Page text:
Late Disease Onset (After Age 50)
From The MS Information Sourcebook, produced by the National MS Society.
The majority of people with MS are diagnosed between the ages of 20 and 50. However, late onset of multiple sclerosis—after age 50—appears to be more common than originally thought. In a study among 838 individuals with MS (Noseworthy et al. Multiple sclerosis after age 50. Neurology 1983; 33:1537-1544), 9.4% experienced their first symptoms after the age of 50. In this study, the initial symptoms and subsequent course of the older patients were characterized by slow deterioration of motor function. Progression of disability was found to be more rapid than in younger patients.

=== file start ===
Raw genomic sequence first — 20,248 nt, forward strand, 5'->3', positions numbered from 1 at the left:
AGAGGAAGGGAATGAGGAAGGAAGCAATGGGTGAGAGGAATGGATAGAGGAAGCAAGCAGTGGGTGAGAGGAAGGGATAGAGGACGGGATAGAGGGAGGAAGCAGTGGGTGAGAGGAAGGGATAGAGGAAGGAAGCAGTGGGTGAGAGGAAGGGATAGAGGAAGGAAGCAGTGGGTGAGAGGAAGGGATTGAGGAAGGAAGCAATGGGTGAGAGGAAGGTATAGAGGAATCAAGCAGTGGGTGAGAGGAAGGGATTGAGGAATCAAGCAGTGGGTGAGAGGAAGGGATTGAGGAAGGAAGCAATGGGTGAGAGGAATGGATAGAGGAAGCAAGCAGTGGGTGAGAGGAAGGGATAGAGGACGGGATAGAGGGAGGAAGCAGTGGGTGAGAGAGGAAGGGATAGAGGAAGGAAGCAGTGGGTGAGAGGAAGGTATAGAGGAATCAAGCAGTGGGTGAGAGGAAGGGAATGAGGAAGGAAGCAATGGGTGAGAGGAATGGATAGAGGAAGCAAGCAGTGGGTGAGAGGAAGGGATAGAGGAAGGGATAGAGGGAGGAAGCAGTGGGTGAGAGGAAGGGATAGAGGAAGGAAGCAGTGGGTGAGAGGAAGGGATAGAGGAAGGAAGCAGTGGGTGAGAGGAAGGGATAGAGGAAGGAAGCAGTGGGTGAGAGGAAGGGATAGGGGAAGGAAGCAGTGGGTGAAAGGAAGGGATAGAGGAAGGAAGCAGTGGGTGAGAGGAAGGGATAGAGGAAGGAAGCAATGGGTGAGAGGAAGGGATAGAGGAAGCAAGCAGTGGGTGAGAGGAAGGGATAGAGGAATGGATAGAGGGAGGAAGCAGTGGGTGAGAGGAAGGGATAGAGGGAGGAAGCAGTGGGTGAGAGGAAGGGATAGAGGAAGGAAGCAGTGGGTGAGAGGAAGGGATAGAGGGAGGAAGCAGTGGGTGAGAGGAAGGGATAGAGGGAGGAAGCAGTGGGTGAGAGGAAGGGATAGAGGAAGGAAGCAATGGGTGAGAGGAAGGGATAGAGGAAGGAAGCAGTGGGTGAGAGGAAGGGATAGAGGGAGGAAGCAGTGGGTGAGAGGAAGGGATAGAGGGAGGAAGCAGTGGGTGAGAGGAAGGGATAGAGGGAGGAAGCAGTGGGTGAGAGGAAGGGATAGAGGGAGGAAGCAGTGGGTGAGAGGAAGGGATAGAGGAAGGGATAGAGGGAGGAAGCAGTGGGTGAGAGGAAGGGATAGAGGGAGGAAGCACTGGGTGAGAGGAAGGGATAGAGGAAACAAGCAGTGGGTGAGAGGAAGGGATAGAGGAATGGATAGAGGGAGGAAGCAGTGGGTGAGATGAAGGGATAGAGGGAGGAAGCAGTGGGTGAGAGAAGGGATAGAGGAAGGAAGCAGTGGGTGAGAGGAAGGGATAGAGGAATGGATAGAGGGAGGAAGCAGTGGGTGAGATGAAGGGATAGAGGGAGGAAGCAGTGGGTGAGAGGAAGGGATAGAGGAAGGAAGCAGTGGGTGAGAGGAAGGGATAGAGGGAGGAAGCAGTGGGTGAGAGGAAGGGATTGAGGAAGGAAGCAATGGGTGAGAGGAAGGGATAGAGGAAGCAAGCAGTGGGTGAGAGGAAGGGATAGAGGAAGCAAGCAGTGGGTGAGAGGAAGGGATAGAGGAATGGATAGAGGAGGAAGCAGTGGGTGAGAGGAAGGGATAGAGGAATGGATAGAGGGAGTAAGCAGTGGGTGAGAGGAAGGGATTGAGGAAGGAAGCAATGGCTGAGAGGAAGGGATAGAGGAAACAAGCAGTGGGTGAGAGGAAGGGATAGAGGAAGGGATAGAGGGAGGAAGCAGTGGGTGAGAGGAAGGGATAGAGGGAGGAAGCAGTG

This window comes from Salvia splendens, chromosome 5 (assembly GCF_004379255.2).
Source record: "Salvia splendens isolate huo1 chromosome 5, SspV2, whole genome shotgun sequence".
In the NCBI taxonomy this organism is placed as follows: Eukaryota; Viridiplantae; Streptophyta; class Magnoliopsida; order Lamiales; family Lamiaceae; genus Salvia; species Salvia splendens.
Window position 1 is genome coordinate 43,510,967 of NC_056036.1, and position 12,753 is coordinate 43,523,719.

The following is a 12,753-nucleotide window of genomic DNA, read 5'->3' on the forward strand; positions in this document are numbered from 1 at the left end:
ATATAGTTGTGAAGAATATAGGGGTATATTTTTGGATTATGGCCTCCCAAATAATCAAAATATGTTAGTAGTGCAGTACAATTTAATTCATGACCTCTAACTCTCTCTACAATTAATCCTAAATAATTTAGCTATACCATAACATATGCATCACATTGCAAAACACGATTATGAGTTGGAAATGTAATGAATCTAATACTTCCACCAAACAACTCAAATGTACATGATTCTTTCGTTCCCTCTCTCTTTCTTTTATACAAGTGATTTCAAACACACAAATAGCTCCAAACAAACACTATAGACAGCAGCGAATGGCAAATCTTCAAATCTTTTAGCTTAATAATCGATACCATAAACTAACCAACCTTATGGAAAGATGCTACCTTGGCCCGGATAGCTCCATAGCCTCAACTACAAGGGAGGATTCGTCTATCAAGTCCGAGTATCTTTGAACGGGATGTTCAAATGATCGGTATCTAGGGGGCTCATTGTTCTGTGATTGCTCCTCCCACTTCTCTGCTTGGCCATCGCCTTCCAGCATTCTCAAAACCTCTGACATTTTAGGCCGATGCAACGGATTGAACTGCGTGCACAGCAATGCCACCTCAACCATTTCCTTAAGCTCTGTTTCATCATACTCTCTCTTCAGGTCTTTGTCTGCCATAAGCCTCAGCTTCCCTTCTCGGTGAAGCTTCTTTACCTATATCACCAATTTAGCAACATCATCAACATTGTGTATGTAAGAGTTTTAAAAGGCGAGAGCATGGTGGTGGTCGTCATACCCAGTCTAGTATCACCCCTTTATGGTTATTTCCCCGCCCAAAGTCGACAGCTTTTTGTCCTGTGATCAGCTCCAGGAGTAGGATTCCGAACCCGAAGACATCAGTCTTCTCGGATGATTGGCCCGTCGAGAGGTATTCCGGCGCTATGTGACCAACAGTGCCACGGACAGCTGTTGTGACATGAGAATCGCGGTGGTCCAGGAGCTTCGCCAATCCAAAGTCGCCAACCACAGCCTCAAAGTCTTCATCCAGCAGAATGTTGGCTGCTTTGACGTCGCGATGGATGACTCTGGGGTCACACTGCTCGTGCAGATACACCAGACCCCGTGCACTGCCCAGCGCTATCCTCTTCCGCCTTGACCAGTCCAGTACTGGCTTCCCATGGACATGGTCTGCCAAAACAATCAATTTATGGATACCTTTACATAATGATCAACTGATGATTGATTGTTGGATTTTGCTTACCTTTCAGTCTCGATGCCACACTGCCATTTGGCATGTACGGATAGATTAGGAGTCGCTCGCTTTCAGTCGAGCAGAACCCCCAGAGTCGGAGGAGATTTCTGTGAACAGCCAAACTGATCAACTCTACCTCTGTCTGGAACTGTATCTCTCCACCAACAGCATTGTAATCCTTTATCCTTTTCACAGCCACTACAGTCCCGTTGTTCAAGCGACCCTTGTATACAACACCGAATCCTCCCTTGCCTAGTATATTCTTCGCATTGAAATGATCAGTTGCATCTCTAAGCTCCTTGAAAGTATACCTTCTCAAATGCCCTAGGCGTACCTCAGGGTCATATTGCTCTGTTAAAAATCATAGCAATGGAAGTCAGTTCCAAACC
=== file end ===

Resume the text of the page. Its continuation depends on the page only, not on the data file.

Because of other medical problems that affect older people, MS may be overlooked, accounting for a significant number of misdiagnosed cases.
Whether there is a difference in prognosis—predicted course of the disease—for those with late onset of MS, remains controversial.
Holland NJ, Murray TJ, Reingold SC. Multiple Sclerosis: A Guide for the Newly Diagnosed (2nd ed.) New York: Demos Medical Publishing, 2002.
Kalb R. (ed.) Multiple Sclerosis: The Questions You Have; The Answers You Need (3rd ed.). New York: Demos Medical Publishing, 2004.
—Ch. 2 Neurology